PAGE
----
“referring to the extent to which a student works or struggles to learn the
language because of a desire to do so and the pleasure experienced in this
activity” (p.10). Dörnyei (2001) believes motivation is a word that both
instructors and students utilize widely when they speak about language learning
success or failure.
(2009) points out, early attempts to comprehend the effect of motivation on
English language learning were made in the field of social psychology.
Nowadays, there is little doubt that motivation influences language learning.
The question is ‘can other factors in language learning affect motivation’? One
of the factors that are believed to influence learners’ motivation is
teachers’ impact on their students’ motivation starts early in the planning
phase of the lesson. The reason is that in the early stages of classroom
planning, students’ characteristics, motivational type and pre-existing
motivation levels must be taken into account (Schunk, Pintrich & Meece,
2008). Giving praise and criticism are also important factors which can
influence students’ motivation. Praise should not be given in too frequently
nor too rarely; otherwise, it will lose its positive effect. Criticism can have
a positive effect if it is not given too often (Schunk, Pintrich & Meece,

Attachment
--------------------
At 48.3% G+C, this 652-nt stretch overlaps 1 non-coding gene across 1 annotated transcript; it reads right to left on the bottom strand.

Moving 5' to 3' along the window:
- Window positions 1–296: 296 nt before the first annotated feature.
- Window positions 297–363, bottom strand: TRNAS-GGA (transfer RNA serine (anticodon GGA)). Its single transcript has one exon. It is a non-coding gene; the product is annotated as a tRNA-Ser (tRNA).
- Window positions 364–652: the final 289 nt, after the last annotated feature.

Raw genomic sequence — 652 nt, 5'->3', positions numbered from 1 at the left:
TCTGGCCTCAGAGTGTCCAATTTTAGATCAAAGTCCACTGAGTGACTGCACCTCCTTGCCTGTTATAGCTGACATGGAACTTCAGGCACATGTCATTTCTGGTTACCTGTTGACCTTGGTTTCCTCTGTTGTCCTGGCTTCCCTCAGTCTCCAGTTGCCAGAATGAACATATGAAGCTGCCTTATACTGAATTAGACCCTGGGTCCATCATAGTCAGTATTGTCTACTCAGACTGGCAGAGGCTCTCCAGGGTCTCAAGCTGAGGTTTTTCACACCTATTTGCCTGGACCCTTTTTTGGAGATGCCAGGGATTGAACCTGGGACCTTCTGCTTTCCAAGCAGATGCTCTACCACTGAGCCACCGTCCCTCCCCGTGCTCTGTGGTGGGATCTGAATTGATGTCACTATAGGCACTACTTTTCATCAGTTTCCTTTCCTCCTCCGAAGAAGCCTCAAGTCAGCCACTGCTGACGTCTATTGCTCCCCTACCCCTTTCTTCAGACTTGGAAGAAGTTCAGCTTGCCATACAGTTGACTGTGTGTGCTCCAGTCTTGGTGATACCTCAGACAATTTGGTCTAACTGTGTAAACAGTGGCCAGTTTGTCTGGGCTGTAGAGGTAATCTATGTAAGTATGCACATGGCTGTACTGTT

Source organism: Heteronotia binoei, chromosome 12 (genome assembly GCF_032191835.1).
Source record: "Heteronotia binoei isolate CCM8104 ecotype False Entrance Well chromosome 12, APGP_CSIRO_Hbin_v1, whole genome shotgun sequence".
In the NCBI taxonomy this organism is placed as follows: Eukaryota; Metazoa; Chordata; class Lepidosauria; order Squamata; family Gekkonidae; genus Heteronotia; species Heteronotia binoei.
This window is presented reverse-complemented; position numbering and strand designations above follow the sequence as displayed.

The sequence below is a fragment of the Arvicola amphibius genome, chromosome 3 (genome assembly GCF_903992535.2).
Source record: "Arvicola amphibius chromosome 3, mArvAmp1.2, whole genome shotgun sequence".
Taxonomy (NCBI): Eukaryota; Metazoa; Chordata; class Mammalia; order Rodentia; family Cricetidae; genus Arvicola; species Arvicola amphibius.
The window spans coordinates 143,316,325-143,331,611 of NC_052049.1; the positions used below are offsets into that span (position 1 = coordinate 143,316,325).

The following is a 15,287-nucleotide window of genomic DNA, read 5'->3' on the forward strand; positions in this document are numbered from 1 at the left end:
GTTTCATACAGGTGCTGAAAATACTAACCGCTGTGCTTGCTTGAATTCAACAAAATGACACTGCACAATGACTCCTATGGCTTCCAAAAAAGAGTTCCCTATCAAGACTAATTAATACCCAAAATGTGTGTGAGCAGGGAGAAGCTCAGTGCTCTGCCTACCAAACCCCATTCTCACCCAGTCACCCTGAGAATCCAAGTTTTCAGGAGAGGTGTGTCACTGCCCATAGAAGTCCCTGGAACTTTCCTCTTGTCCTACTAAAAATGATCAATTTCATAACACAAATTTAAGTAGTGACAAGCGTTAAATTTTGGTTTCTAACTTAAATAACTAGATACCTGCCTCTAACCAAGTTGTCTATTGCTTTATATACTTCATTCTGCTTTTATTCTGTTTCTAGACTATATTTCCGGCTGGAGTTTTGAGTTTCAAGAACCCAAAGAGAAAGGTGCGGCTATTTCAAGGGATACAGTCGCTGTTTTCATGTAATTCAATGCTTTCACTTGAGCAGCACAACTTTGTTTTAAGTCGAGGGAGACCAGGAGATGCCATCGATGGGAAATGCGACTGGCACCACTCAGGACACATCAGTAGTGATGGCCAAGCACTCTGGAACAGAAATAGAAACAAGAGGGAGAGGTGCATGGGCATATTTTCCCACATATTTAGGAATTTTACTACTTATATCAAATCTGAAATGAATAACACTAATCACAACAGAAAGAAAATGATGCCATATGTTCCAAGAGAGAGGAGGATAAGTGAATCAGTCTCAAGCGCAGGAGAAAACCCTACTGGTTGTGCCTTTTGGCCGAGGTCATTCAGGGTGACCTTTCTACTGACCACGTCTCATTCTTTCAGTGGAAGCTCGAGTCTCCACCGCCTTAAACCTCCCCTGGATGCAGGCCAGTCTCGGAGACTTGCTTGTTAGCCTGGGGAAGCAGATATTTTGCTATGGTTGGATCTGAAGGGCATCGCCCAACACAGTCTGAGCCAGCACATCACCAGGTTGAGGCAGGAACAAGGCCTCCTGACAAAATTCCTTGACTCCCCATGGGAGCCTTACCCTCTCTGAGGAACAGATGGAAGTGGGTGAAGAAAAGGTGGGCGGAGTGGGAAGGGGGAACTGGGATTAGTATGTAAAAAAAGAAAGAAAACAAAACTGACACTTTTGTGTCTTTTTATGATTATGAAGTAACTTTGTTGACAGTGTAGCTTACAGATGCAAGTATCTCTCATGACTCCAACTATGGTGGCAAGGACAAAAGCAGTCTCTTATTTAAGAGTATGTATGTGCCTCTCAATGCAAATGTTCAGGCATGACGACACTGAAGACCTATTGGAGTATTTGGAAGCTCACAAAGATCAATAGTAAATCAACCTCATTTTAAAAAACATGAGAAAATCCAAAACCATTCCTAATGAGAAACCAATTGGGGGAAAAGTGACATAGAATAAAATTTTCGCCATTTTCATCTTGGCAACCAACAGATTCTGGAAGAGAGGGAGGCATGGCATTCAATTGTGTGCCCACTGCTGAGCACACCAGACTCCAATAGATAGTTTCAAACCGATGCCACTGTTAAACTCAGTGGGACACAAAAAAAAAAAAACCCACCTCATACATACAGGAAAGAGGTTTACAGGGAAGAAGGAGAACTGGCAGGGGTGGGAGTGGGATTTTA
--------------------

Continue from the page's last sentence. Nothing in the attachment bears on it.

2008). Chambers (1999) also points out that the relationship between the instructor
and the learners defines the character of the learning situation, which also
English language teachers need a definite set of abilities. Coniam and Falvey
(1999) listed teaching ability, language awareness and language ability. For
effective teaching, EFL teachers must first have good teaching skills.
Secondly, they should know how the English language works, and how people learn
and use it. Third, they must have adequate English language proficiency (Edge,
empirical studies (e.g. Clotfelter, Ladd, & Vigdor, 2007) have shown how
differences in achievement gains for students are connected to teacher
qualifications. Clotfelter, Ladd, and Vigdor (2007) indentified important
predictors of student achievement, namely teacher experience, teacher
certification test scores, regular licensure, certification of teaching skills,
and academic background.
(2006) inspected the factors that demotivated Japanese language learners. The
results of this study showed that teachers play an important role in this
regard, and the character and pedagogy of teachers were meaningfully related to
learners’ perceptions of the course, the subject, and their capabilities to
learn a foreign language.
Piggot (2008) inspected Japanese students’
feelings of the motivating and demotivating classroom factors in learning
English. The results showed that teachers’ persona, presentation skills,
affiliative motive, and control were among the significant factors that
motivated/demotivated students. In another study, Falout et al, (2009) studied
the demotivating factors in learning English as a foreign language in Japan and
the correlation between EFL learners’ past demotivating experiences and present
proficiencies. The results showed that Course Level and Teacher Immediacy were
significantly related, implying that the more learners perceive teachers as
accessible, the more they perceive the level of the courses as suitable. In Sakai and Kikuchi’s (2009) study, five
demotivating factors were extracted. Teacher competence and teaching style were
found to be among the most significant factors that demotivated students in
learning English as a foreign language.
and Sadighpour (2011) looked at Iranian technical and vocational students’
demotivating factors in learning English as a foreign language. The students